Sunday, 28 December 2014

Edible Christmas presents

Prominent amongst my Christmas presents this year were some lovely edible (and drinkable) goodies. We are currently going through a period of pride in British products, so Jane bought me some very British foodstuffs, like this Kentish Cobnut oil from Hurstwood Farm near Sevenoaks:

Cobnuts are similar to Hazelnuts and Filberts. The nuts are shelled, roasted and then pressed to extract their oil, which is like Hazelnut oil, but "with a more intensely delicious nutty flavour". It can be used cold as a dipping oil or salad dressing, drizzled over hot vegetable like olive oil is used, and even used as an ingredient in dishes like Chocolate Brownies!

It is not cheap but it is a definitely a top-quality product. I bet it would be good made into that Hazelnut Mayonnaise I made the other day.

Jane also bought this for me:

This kit needs only the addition of milk to enable one to make two different types of cheese - mozzarella and ricotta.
Well, I imagine that when home-made they will be "in the style of" rather than authentically like the real thing. Still, I'm sure it will be fun to have a go. Just a few days before Christmas I had seen on a blog something about making cheese at home, and had said that I wanted to have a go at it. Jane had been trying to steer the conversation away from this subject for fear of divulging the fact that she had already bought me this kit! I've bought loads of milk now, so I'll let you know how it goes...

This is not a present for me; it is officially for both of us:

These are Alcoholic Fruit Mixers - Cassis (blackcurrant), Framboise (raspberry) and Fraise (strawberry) - the sort of thing you put into champagne to make a Kir Royale. They are made with "pure pressed fruit juice, a little champagne yeast and just enough sugar to sweeten". They contain 13% alcohol.

They are manufactured in Herefordshire by Jo Hilditch of British Cassis at Whittern Farm, Lyonshall. This is just a couple of miles from Pembridge, where we rented a self-catering cottage for a holiday in 2011. Incidentally, Lyonshall has a fabulous Water Garden which is definitely worth a visit if you are ever in the vicinity.

Lyonshall Water Gardens

So what did YOU get for Christmas? Any nice edible goodies?


  1. I got lots of lovely choccies for gifts but I like the look of that cheese making kit.

  2. I got some fruit flavored tequila. I haven't tried it yet though.

  3. Lots of chocolate covered nuts, chocolate covered caramel, and just plain chocolate...nothing to complain about here!

    I'm looking forward to hearing how your cheese making exploits go. I purchased a small book on cheesemaking many years ago, but unfortunately never got around to actually using it as it seemed quite the complicated process. However, in the last year or so, I did come across some cheese making posts on the internet & they definitely appear much more doable.

  4. Food gifts? Yes, gift cards for eating in restaurants!
    But my best gift this Christmas is a new camera!
    I've really enjoyed reading your blog this year and look forward to seeing your 2015 garden posts.
    Happy New Year!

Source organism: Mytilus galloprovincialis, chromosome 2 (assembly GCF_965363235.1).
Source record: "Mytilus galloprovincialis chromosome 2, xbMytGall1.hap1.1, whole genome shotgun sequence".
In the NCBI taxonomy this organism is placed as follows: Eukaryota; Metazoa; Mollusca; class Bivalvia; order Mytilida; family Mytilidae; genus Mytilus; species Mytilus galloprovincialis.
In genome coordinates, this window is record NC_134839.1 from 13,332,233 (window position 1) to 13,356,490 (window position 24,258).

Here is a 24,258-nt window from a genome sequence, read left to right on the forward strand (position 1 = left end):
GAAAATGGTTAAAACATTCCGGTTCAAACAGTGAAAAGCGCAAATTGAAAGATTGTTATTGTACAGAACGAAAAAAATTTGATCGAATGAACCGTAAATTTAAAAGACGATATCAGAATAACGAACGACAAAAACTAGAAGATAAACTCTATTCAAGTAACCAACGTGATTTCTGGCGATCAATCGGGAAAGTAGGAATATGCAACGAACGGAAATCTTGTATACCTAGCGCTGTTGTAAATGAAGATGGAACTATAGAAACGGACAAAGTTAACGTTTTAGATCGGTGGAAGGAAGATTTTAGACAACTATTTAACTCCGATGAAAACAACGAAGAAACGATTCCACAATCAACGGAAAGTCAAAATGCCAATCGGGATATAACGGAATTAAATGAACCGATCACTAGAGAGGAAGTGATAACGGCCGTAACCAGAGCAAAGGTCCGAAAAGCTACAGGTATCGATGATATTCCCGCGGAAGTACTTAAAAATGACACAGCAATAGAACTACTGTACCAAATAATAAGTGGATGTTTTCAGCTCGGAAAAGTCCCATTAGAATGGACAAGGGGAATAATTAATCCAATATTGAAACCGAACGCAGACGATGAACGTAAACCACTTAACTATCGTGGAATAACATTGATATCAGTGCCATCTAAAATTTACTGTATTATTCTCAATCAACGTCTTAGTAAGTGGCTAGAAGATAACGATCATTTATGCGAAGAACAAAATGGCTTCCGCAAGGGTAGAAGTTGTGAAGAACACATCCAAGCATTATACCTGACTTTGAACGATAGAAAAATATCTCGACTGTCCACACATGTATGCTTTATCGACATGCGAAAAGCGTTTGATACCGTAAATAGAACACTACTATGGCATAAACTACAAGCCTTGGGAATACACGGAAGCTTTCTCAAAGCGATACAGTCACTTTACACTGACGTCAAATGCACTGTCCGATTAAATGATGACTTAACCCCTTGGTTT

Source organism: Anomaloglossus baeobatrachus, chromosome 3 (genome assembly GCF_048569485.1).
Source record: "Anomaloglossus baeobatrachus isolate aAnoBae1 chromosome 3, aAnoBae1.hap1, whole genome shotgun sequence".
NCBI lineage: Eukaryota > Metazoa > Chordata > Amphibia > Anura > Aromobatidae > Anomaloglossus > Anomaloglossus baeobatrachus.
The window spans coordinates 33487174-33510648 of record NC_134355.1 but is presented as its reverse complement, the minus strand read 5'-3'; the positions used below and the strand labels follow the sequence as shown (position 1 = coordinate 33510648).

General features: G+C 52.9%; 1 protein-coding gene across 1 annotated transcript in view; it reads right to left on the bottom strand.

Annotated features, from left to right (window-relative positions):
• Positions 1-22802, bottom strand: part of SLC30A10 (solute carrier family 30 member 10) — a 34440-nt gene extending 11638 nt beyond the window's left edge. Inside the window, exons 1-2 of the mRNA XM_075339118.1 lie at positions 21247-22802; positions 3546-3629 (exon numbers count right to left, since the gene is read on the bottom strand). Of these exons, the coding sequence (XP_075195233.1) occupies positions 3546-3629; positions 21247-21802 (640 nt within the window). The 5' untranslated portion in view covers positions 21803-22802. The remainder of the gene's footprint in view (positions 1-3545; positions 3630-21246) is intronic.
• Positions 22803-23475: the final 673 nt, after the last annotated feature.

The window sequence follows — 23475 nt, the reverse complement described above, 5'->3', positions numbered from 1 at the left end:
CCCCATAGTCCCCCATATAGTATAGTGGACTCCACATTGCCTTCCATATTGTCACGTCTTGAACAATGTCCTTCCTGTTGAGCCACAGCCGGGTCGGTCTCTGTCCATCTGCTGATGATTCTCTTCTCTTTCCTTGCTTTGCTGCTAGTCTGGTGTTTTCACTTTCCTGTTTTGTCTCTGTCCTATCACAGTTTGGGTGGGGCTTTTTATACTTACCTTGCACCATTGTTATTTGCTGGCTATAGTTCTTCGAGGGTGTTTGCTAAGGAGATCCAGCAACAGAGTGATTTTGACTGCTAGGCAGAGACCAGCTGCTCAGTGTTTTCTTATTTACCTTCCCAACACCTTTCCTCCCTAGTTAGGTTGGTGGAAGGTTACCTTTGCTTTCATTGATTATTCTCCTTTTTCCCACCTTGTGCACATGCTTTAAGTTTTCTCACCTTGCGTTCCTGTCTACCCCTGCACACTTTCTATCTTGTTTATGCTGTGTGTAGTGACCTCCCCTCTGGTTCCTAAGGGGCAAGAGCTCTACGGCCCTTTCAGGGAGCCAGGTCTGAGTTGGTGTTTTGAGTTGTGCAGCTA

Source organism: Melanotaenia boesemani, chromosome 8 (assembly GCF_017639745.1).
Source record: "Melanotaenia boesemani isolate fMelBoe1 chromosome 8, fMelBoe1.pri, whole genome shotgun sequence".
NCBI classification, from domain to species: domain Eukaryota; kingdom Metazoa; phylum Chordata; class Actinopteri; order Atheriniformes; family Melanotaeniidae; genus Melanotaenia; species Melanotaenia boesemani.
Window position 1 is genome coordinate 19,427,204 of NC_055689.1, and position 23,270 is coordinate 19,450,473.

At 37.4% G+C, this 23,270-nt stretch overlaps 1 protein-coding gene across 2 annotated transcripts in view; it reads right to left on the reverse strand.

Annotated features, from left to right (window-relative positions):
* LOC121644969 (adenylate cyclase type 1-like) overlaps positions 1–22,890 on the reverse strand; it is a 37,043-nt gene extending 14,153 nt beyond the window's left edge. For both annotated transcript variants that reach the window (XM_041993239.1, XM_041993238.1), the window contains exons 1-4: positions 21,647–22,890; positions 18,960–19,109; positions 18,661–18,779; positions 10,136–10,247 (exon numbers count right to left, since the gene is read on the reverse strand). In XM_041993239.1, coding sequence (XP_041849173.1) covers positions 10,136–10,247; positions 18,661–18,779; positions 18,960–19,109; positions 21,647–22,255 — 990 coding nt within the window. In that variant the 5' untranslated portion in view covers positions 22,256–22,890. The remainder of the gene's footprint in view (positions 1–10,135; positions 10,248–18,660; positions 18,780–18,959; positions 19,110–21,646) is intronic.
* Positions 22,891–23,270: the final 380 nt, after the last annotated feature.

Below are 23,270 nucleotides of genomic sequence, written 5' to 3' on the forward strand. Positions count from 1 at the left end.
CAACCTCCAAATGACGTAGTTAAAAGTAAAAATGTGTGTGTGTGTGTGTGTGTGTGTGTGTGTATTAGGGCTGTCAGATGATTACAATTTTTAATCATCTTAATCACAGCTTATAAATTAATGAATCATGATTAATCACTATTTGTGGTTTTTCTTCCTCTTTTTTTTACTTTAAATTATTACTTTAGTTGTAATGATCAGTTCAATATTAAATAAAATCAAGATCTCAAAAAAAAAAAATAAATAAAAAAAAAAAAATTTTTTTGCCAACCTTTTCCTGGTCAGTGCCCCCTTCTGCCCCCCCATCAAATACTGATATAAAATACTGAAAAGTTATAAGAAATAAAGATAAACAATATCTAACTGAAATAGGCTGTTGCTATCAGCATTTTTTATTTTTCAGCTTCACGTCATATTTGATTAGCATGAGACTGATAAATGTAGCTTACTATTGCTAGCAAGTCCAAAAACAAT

Mississippi, USA

  5. Have fun with that cheese kit. I have often wanted to try it but the only one I have tried is one where you make cheese using lemon juice. I have never heard of the fruit mixers that you got but then champagne is only drunk here at weddings and possibly New Years Eve. Your cobnut oil sounds very interesting too. I had never heard of cobnuts. What I got for Christmas: I got a very nice keyboard (because I just can't stop getting more instruments apparently), I got a very nice shoulder rest for my viola, I got two books on playing the keyboard, I got a new set of pots and pans from my daughter, a massage pillow from one son, the other son sent another photo book of my grandson (I LOVE those books!).

  6. No edibles for me this year but I did get a new camera, a Canon G16 to take on trips when I don't feel like taking the big DSLR. I have made ricotta before, but have never tried other cheese making. I will be surely looking forward to your efforts!

  7. Oh, cheesemaking! I've done lots of soft cheese curdled with vinegar, lemon, or ale, but I've never bothered with anything that requires me to find rennet. It's not hanging around on any of the grocer's shelves I visit. As for my winter presents, well, I gave myself a trip to Florida--I needed a break from the winter!

    (BTW, long time reader, first time commenter, yackity yack and all that. :-)

    1. Hi Elise; Thank you for introducing yourself. I'm glad you like my blog! I will be having a go with the cheese-making kit as per the instructions, but I reckon when the rennet tablets in it are used up I will probably go on to make cheese with lemon juice or buttermilk, because I have read that this is just as successful for certain types of cheese.

  8. We are still enjoying our Kentish cobnuts, I dread ti think how many it takes to make that bottle of oil no wonder it is expensive.

    1. According to the blurb sent with the bottle, it takes over a kilo of nuts to make 250ml of oil.

  9. Interesting about the cobnuts - never heard of them. Enjoy the cheese making!

  10. Lovely edible gifts,I would like to know how you get on with the cheese making kit, I've seen it being sold here at food festivals, but aired on the side of caution. Hope you had day, wishing you and Jane the best for the New Year. I had a hamper from my nephew, he topped it off with lots of extras that I am looking forward to tucking in the next few months.

  11. Hi Mark, I gave two of those cheese kits as presents, there's a goats cheese one too. So as with everyone else, it'll be really interesting to see how you get on :) I quite fancy a go myself.


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